PGF salutes Raphael Lemkin as an example of one Polonian individual who made a difference globally in the area of human rights. The following is an excerpt from the NY Times 6/13/01 story on United Nations honors for Mr. Lemkin.
Salute to a Rights Campaigner Who Gave Genocide Its Name
UNITED NATIONS, June 12 – One hundred years after his birth, a largely forgotten immigrant from Poland who coined the word genocide and pushed a convention outlawing it through the General Assembly is being honored here, thanks to a small human rights institute in New York campaigning to keep his story alive.
The immigrant, Raphael Lemkin, a legal expert and linguist who died in 1959 at 58, had fought since 1933 to make genocide, which he first labeled a “crime of barbarity,” a recognized and punishable international offense. The convention, adopted in December 1948, came into force in 1951. The United States did not ratify it until 1988, in the waning days of the second Reagan administration.
Felice Gaer, director of the Jacob Blaustein Center for the Advancement of Human Rights, the organization honoring Mr. Lemkin, said that although 132 countries had now ratified the convention, and genocide is regarded universally as the worst of offenses, a number of countries where mass crimes against ethnic or religious groups have been committed in recent decades have not adhered to the agreement. Among them are Indonesia, Nigeria, Sierra Leone and Sudan. Overall, most African countries and more than half a dozen Latin American and Caribbean nations have not ratified the convention.
On Wednesday at the United Nations, the Clinton administration’s ambassador for war crimes, David Scheffer, and Secretary General Kofi Annan’s wife, Nane Annan, are to speak at the event focusing on Mr. Lemkin’s legacy. Mr. Scheffer was the chief American negotiator in the establishment of the International Criminal Court, which will give a legal home for prosecution of genocide, war crimes and crimes against humanity.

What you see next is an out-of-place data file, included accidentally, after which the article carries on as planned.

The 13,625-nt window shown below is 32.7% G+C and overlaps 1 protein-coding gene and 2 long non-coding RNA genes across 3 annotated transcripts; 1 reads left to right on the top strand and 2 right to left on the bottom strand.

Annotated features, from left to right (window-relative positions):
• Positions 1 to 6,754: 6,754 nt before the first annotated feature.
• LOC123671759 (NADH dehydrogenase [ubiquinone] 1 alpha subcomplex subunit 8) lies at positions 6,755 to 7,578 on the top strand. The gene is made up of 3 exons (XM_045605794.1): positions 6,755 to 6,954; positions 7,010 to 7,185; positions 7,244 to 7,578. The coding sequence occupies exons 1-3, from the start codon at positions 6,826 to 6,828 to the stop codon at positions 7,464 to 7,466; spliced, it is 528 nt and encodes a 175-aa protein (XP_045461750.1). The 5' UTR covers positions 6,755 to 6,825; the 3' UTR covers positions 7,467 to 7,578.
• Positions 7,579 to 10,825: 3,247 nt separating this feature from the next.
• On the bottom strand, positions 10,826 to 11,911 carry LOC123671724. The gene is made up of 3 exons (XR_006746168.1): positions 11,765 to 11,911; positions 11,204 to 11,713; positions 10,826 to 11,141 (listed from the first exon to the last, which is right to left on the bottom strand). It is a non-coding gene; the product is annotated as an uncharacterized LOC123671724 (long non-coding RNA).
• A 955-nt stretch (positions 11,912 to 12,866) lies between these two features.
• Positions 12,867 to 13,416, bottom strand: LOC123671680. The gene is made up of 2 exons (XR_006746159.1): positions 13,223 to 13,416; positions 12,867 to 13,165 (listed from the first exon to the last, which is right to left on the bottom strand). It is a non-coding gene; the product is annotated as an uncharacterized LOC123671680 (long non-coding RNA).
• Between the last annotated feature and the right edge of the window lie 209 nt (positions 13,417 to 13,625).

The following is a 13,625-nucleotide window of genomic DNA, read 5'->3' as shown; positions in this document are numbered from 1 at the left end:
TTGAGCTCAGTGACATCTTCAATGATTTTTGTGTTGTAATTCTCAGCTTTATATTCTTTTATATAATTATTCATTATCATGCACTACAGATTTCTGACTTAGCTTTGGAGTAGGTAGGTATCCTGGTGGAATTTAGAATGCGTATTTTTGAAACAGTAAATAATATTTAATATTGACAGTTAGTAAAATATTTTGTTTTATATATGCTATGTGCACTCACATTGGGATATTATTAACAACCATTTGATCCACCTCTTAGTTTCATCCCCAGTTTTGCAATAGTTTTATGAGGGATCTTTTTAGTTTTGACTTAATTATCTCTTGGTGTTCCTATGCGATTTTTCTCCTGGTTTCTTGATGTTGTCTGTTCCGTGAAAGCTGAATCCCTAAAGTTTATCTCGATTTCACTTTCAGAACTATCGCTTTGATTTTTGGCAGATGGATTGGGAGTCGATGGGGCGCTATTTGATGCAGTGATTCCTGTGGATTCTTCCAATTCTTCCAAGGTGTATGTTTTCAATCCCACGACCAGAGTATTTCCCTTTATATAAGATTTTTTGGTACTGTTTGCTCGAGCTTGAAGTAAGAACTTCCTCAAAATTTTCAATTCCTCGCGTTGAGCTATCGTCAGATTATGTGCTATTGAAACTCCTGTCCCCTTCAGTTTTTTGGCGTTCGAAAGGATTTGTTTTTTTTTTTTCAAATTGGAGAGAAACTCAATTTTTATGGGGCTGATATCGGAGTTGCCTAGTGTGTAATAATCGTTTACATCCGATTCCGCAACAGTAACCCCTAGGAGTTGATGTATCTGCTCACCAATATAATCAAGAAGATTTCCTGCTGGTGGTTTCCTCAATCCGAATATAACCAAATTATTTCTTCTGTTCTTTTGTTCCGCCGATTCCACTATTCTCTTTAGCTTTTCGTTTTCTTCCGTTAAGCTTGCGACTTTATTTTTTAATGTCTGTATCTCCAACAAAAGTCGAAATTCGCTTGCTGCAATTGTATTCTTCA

Mr. Lemkin first took up the cause of endangered minorities as a child in Poland, where he read “Quo Vadis” and became obsessed with images of early Christians being torn to death by lions in Rome as the crowds cheered, according to a new biography by William Korey, a writer on human rights topics. Dr. Korey is on the board of the Blaustein institute, part of the American Jewish Committee, which paid for Mr. Lemkin’s burial in Queens, where he died after a heart attack.
By 1933, before the world’s attention and Mr. Lemkin’s turned to Nazi Germany, he was known internationally for his battle as a Polish prosecutor to codify crimes against humanity and against cultural and artistic works of ethnic groups, among them the Armenians who were the victims of the Ottoman Turks. He fled Poland for Sweden in 1939 after the German invasion. His parents died in the Holocaust nearly a decade later, though he did not know their fate for several years.
By the end of World War II, and with the establishment of the United Nations, Mr. Lemkin moved to New York to begin his campaign for a genocide convention.
Writing and teaching law intermittently at Duke University and Yale, he lobbied endlessly and often annoyingly, according to Dr. Korey, until the Genocide Convention won a place on the United Nations’ agenda.
“Genocide” first appeared in 1944, the Oxford English Dictionary says, in a book by Mr. Lemkin, “Axis Rule in Occupied Europe,” which was published in the United States by the Carnegie Endowment for International Peace. He told his contemporaries that he had stumbled on the idea while reading Plato, who used the Greek word genos to describe a clan or ethnic group.